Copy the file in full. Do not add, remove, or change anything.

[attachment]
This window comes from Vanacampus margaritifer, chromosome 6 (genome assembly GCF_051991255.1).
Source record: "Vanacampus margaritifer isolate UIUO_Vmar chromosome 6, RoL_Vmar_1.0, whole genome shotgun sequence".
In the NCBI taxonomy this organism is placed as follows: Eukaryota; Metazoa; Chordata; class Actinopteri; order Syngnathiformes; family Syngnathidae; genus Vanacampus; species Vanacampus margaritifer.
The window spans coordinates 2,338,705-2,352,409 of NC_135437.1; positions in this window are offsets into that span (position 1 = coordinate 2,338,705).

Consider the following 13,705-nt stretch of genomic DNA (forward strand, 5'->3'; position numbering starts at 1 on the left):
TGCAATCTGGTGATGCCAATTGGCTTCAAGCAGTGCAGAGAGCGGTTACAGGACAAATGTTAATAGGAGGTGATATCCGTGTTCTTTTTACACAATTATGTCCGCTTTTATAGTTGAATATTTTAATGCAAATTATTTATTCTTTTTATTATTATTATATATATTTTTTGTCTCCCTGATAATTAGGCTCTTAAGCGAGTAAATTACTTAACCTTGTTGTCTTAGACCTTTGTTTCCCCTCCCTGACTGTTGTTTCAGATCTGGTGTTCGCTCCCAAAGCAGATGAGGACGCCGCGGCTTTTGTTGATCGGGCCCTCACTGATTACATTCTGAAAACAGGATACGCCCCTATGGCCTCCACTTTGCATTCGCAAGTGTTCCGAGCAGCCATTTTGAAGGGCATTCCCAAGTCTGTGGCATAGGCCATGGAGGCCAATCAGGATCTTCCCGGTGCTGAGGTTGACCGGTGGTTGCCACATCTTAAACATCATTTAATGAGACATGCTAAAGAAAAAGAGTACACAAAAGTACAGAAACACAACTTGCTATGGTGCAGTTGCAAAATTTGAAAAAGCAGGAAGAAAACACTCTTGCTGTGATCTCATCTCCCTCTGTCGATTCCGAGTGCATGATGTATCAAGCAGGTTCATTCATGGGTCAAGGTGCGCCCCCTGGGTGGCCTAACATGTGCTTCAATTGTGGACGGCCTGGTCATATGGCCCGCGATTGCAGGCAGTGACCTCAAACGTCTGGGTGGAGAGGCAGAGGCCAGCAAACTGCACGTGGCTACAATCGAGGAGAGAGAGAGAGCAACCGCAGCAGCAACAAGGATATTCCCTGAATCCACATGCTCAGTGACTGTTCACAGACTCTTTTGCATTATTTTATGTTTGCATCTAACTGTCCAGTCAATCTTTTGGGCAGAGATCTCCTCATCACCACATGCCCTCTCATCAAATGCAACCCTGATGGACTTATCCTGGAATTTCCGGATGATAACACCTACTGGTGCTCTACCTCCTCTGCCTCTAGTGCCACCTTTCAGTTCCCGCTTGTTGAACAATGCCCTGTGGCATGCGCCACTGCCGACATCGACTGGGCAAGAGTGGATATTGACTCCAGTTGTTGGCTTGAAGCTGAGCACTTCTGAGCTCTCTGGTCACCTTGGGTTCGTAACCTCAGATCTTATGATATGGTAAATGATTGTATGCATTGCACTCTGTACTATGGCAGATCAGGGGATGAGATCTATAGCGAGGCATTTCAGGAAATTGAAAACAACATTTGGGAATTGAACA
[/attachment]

This window comes from Vanacampus margaritifer, chromosome 6 (genome assembly GCF_051991255.1).
Source record: "Vanacampus margaritifer isolate UIUO_Vmar chromosome 6, RoL_Vmar_1.0, whole genome shotgun sequence".
In the NCBI taxonomy this organism is placed as follows: Eukaryota; Metazoa; Chordata; class Actinopteri; order Syngnathiformes; family Syngnathidae; genus Vanacampus; species Vanacampus margaritifer.
The window spans coordinates 2,338,705-2,352,409 of NC_135437.1; positions in this window are offsets into that span (position 1 = coordinate 2,338,705).

Consider the following 13,705-nt stretch of genomic DNA (forward strand, 5'->3'; position numbering starts at 1 on the left):
TGCAATCTGGTGATGCCAATTGGCTTCAAGCAGTGCAGAGAGCGGTTACAGGACAAATGTTAATAGGAGGTGATATCCGTGTTCTTTTTACACAATTATGTCCGCTTTTATAGTTGAATATTTTAATGCAAATTATTTATTCTTTTTATTATTATTATATATATTTTTTGTCTCCCTGATAATTAGGCTCTTAAGCGAGTAAATTACTTAACCTTGTTGTCTTAGACCTTTGTTTCCCCTCCCTGACTGTTGTTTCAGATCTGGTGTTCGCTCCCAAAGCAGATGAGGACGCCGCGGCTTTTGTTGATCGGGCCCTCACTGATTACATTCTGAAAACAGGATACGCCCCTATGGCCTCCACTTTGCATTCGCAAGTGTTCCGAGCAGCCATTTTGAAGGGCATTCCCAAGTCTGTGGCATAGGCCATGGAGGCCAATCAGGATCTTCCCGGTGCTGAGGTTGACCGGTGGTTGCCACATCTTAAACATCATTTAATGAGACATGCTAAAGAAAAAGAGTACACAAAAGTACAGAAACACAACTTGCTATGGTGCAGTTGCAAAATTTGAAAAAGCAGGAAGAAAACACTCTTGCTGTGATCTCATCTCCCTCTGTCGATTCCGAGTGCATGATGTATCAAGCAGGTTCATTCATGGGTCAAGGTGCGCCCCCTGGGTGGCCTAACATGTGCTTCAATTGTGGACGGCCTGGTCATATGGCCCGCGATTGCAGGCAGTGACCTCAAACGTCTGGGTGGAGAGGCAGAGGCCAGCAAACTGCACGTGGCTACAATCGAGGAGAGAGAGAGAGCAACCGCAGCAGCAACAAGGATATTCCCTGAATCCACATGCTCAGTGACTGTTCACAGACTCTTTTGCATTATTTTATGTTTGCATCTAACTGTCCAGTCAATCTTTTGGGCAGAGATCTCCTCATCACCACATGCCCTCTCATCAAATGCAACCCTGATGGACTTATCCTGGAATTTCCGGATGATAACACCTACTGGTGCTCTACCTCCTCTGCCTCTAGTGCCACCTTTCAGTTCCCGCTTGTTGAACAATGCCCTGTGGCATGCGCCACTGCCGACATCGACTGGGCAAGAGTGGATATTGACTCCAGTTGTTGGCTTGAAGCTGAGCACTTCTGAGCTCTCTGGTCACCTTGGGTTCGTAACCTCAGATCTTATGATATGGTAAATGATTGTATGCATTGCACTCTGTACTATGGCAGATCAGGGGATGAGATCTATAGCGAGGCATTTCAGGAAATTGAAAACAACATTTGGGAATTGAACA